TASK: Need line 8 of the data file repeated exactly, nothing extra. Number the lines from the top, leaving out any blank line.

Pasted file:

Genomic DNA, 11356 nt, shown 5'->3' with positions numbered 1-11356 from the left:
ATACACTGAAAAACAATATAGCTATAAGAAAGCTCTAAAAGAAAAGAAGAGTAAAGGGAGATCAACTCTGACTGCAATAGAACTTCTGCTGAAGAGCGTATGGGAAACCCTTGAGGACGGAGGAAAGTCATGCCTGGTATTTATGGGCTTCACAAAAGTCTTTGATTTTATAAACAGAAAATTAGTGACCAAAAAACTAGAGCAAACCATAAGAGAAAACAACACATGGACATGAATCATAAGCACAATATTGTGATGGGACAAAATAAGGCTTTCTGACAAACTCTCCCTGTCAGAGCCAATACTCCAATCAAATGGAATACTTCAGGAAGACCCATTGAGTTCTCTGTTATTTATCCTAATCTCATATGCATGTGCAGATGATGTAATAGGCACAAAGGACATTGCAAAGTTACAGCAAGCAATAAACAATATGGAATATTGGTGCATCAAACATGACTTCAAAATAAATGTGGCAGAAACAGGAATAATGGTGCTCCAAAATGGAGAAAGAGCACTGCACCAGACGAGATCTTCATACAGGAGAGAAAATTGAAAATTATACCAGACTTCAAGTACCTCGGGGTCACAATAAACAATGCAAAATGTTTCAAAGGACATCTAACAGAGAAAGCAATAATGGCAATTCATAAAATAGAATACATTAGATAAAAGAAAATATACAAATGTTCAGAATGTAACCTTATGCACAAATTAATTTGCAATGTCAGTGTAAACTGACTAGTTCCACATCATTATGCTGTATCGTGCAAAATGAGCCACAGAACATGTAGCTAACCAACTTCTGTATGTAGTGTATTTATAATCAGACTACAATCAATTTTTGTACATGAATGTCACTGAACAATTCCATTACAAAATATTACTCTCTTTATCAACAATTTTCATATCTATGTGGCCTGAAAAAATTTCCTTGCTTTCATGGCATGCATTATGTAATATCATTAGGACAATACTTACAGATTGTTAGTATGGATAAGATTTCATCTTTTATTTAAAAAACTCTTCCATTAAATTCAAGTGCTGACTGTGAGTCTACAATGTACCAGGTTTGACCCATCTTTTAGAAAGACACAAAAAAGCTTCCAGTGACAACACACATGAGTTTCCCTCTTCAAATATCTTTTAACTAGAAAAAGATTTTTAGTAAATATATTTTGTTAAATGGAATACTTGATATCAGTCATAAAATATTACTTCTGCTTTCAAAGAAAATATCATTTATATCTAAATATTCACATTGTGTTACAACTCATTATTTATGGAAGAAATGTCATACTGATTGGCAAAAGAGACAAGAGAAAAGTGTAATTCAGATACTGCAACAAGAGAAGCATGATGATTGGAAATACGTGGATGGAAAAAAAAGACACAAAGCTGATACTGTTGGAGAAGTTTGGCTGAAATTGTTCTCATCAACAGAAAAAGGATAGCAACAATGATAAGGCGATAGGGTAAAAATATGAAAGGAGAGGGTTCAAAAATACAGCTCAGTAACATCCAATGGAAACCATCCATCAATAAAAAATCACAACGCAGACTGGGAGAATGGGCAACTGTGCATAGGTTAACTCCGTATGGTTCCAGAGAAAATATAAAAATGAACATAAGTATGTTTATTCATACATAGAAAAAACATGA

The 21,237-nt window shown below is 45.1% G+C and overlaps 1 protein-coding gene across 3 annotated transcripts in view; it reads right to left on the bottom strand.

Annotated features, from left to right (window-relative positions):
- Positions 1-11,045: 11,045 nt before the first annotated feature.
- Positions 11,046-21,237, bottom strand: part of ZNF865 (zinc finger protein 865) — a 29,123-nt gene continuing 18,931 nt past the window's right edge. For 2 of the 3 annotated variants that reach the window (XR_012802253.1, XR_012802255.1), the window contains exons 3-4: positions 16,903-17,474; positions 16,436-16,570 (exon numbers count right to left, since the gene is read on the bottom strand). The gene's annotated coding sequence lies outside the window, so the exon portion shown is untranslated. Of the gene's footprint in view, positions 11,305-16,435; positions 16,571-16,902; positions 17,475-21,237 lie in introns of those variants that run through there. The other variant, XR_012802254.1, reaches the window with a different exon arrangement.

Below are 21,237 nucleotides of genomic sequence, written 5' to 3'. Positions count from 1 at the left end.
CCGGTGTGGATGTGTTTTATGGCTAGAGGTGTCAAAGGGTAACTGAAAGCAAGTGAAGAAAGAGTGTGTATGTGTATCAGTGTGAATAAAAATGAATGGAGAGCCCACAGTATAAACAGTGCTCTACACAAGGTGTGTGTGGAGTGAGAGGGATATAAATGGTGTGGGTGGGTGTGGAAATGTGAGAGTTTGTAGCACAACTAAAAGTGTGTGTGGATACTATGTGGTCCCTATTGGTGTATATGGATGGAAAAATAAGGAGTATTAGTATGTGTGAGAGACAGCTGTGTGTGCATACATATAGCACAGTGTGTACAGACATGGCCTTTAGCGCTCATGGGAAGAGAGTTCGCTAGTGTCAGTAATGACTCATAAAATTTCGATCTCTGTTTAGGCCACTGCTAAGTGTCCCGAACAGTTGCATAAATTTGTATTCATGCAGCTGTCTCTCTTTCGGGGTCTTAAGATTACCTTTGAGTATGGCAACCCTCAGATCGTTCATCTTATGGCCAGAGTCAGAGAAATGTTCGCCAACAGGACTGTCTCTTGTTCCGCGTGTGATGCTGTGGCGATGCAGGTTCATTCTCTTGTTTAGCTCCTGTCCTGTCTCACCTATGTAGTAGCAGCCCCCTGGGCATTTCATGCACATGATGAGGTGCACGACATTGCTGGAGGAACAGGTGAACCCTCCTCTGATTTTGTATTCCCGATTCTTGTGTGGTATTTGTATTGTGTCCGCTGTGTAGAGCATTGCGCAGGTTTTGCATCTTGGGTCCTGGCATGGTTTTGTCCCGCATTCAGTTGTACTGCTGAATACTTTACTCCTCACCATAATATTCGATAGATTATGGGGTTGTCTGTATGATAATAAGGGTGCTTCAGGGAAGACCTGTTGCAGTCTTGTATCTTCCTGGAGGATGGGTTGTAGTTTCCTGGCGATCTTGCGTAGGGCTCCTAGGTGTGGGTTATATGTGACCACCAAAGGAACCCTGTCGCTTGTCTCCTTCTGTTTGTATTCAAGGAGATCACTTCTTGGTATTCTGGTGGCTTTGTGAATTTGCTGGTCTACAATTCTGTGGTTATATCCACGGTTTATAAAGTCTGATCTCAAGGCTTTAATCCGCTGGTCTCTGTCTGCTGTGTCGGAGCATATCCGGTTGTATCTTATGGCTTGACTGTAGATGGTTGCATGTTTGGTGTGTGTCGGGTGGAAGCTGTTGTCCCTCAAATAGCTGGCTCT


CCGGTGTGGATGTGTTTTATGGCTAGAGGTGTCAAAGGGTAACTGAAAGCAAGTGAAGAAAGAGTGTGTATGTGTATCAGTGTGAATAAAAATGAATGGAGAGCCCACAGTATAAACAGTGCTCTACACAAGGTGTGTGTGGAGTGAGAGGGATATAAATGGTGTGGGTGGGTGTGGAAATGTGAGAGTTTGTAGCACAACTAAAAGTGTGTGTGGATACTATGTGGTCCCTATTGGTGTATATGGATGGAAAAATAAGGAGTATTAGTATGTGTGAGAGACAGCTGTGTGTGCATACATATAGCACAGTGTGTACAGACATGGCCTTTAGCGCTCATGGGAAGAGAGTTCGCTAGTGTCAGTAATGACTCATAAAATTTCGATCTCTGTTTAGGCCACTGCTAAGTGTCCCGAACAGTTGCATAAATTTGTATTCATGCAGCTGTCTCTCTTTCGGGGTCTTAAGATTACCTTTGAGTATGGCAACCCTCAGATCGTTCATCTTATGGCCAGAGTCAGAGAAATGTTCGCCAACAGGACTGTCTCTTGTTCCGCGTGTGATGCTGTGGCGATGCAGGTTCATTCTCTTGTTTAGCTCCTGTCCTGTCTCACCTATGTAGTAGCAGCCCCCTGGGCATTTCATGCACATGATGAGGTGCACGACATTGCTGGAGGAACAGGTGAACCCTCCTCTGATTTTGTATTCCCGATTCTTGTGTGGTATTTGTATTGTGTCCGCTGTGTAGAGCATTGCGCAGGTTTTGCATCTTGGGTCCTGGCATGGTTTTGTCCCGCATTCAGTTGTACTGCTGAATACTTTACTCCTCACCATAATATTCGATAGATTATGGGGTTGTCTGTATGATAATAAGGGTGCTTCAGGGAAGACCTGTTGCAGTCTTGTATCTTCCTGGAGGATGGGTTGTAGTTTCCTGGCGATCTTGCGTAGGGCTCCTAGGTGTGGGTTATATGTGACCACCAAAGGAACCCTGTCGCTTGTCTCCTTCTGTTTGTATTCAAGGAGATCACTTCTTGGTATTCTGGTGGCTTTGTGAATTTGCTGGTCTACAATTCTGTGGTTATATCCACGGTTTATAAAGTCTGATCTCAAGGCTTTAATCCGCTGGTCTCTGTCTGCTGTGTCGGAGCATATCCGGTTGTATCTTATGGCTTGACTGTAGATGGTTGCATGTTTGGTGTGTGTCGGGTGGAAGCTGTTGTCCCTCAAATAGCTGGCTCT